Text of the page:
Netflix took 22 days to realize that splitting up their service into two separate websites was not a good idea and has scrapped the plan all together. In a new blog post detailing the reversal, CEO Reed Hastings wrote “It is clear that for many of our members two websites would make things more difficult, so we are going to keep Netflix as one place to go for streaming and DVDs.”
The announcement is just another sign of Netflix’s recent erratic behavior and has elicited mixed responses from analysts and subscribers. On Netflix’s Facebook page, user posts have varied in reaction to the news. Some are praising Netflix for finally listening to their subscribers while others are not as forgiving and wonder how many times Netflix can mess up before enough is enough. Analysts have called the move desperate, and others worry about the long-term effect the reversal will have on the company.
In Reed’s apology last month, he claimed that Netflix would work hard to regain the trust of their subscribers. As a subscriber, I must say they’ve been doing a pretty lousy job at regaining my trust. Sure, I can forgive the company for this misstep. The idea of rebranding their DVD service as Qwikster never seemed logical in the first place and acknowledging this mistake seems to be a step in the right direction. But the flip-flopping coupled with Netflix’s recent woes make it harder and harder to be confident in the company’s future.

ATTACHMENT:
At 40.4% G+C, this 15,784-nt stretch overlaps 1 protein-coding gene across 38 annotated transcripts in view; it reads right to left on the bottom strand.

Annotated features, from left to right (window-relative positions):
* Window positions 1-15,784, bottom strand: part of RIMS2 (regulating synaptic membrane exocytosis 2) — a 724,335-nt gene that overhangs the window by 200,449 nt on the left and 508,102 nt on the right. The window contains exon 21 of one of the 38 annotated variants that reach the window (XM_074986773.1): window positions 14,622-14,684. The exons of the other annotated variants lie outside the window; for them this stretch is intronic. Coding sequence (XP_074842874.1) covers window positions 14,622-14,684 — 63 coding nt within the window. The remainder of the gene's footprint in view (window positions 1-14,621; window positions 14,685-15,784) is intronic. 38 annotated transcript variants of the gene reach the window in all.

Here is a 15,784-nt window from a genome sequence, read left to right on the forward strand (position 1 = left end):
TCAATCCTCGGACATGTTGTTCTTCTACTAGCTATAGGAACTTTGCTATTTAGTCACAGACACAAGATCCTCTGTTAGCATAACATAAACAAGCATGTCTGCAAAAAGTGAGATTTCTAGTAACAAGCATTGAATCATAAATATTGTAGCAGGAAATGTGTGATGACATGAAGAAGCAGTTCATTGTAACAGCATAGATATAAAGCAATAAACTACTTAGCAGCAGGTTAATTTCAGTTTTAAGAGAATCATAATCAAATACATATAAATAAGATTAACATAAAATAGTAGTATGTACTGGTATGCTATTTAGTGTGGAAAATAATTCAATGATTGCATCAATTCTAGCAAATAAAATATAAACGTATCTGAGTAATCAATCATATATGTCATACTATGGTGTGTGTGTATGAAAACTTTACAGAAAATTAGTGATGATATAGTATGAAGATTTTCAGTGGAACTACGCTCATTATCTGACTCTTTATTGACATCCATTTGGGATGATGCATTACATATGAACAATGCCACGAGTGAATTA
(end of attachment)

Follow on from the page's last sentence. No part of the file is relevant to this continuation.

Now I realize that in the past, companies have been able to rebound from rolling out a product that customers weren’t satisfied with. Coca-Cola’s New Coke is a good example of this. They rolled out New Coke in 1985 and in just less than three months, reverted back to the classic Coke and still lived to tell the tale.
But I’m not sure Netflix will be so lucky. The company is stumbling at a time when competitors such as Amazon and Hulu are on the rise and gaining in popularity, making it easier for disgruntled subscribers to abandon ship. (Here's a look at how Netflix, Blockbuster, Amazon and Hulu all stack up against each other in the streaming content business via PaidContent.)
Hollywood studios and cable programmers aren’t making it any easier on Netflix either. The studios have caught on to the amount of money they can make from streaming content and have made streaming their collection of movies and TV shows considerably more expensive for Netflix.
Analysts, customers and even non-subscribers are certainly on the watch for the Netflix’s next move, wondering whether or not the company can ever rebound from their downward spiral. As much as Netflix has disappointed me, at the end of the day, I have a small glimmer of hope that they will pull through. After all, have we forgotten about the days of $5 movie rentals coupled with insurmountable late fees? I sure haven't.